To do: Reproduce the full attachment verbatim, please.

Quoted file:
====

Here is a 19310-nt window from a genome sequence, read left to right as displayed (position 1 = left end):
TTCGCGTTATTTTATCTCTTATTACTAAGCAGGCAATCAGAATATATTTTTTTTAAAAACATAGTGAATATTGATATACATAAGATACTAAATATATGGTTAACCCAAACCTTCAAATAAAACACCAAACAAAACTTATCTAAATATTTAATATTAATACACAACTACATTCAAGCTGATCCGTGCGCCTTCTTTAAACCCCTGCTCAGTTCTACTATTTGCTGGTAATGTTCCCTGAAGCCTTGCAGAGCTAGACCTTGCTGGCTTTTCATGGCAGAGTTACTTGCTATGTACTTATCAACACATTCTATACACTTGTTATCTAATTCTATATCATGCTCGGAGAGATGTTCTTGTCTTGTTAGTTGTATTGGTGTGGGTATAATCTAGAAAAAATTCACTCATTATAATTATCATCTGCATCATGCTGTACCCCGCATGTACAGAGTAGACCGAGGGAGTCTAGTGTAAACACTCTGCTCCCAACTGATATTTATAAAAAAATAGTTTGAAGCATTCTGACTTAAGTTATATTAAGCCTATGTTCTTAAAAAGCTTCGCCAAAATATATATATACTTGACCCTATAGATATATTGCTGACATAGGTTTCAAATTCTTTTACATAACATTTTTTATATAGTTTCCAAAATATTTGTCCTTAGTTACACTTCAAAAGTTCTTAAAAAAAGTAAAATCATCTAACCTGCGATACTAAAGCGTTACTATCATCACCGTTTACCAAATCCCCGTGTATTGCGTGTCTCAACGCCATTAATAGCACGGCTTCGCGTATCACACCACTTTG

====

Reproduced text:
Here is a 19310-nt window from a genome sequence, read left to right as displayed (position 1 = left end):
TTCGCGTTATTTTATCTCTTATTACTAAGCAGGCAATCAGAATATATTTTTTTTAAAAACATAGTGAATATTGATATACATAAGATACTAAATATATGGTTAACCCAAACCTTCAAATAAAACACCAAACAAAACTTATCTAAATATTTAATATTAATACACAACTACATTCAAGCTGATCCGTGCGCCTTCTTTAAACCCCTGCTCAGTTCTACTATTTGCTGGTAATGTTCCCTGAAGCCTTGCAGAGCTAGACCTTGCTGGCTTTTCATGGCAGAGTTACTTGCTATGTACTTATCAACACATTCTATACACTTGTTATCTAATTCTATATCATGCTCGGAGAGATGTTCTTGTCTTGTTAGTTGTATTGGTGTGGGTATAATCTAGAAAAAATTCACTCATTATAATTATCATCTGCATCATGCTGTACCCCGCATGTACAGAGTAGACCGAGGGAGTCTAGTGTAAACACTCTGCTCCCAACTGATATTTATAAAAAAATAGTTTGAAGCATTCTGACTTAAGTTATATTAAGCCTATGTTCTTAAAAAGCTTCGCCAAAATATATATATACTTGACCCTATAGATATATTGCTGACATAGGTTTCAAATTCTTTTACATAACATTTTTTATATAGTTTCCAAAATATTTGTCCTTAGTTACACTTCAAAAGTTCTTAAAAAAAGTAAAATCATCTAACCTGCGATACTAAAGCGTTACTATCATCACCGTTTACCAAATCCCCGTGTATTGCGTGTCTCAACGCCATTAATAGCACGGCTTCGCGTATCACACCACTTTG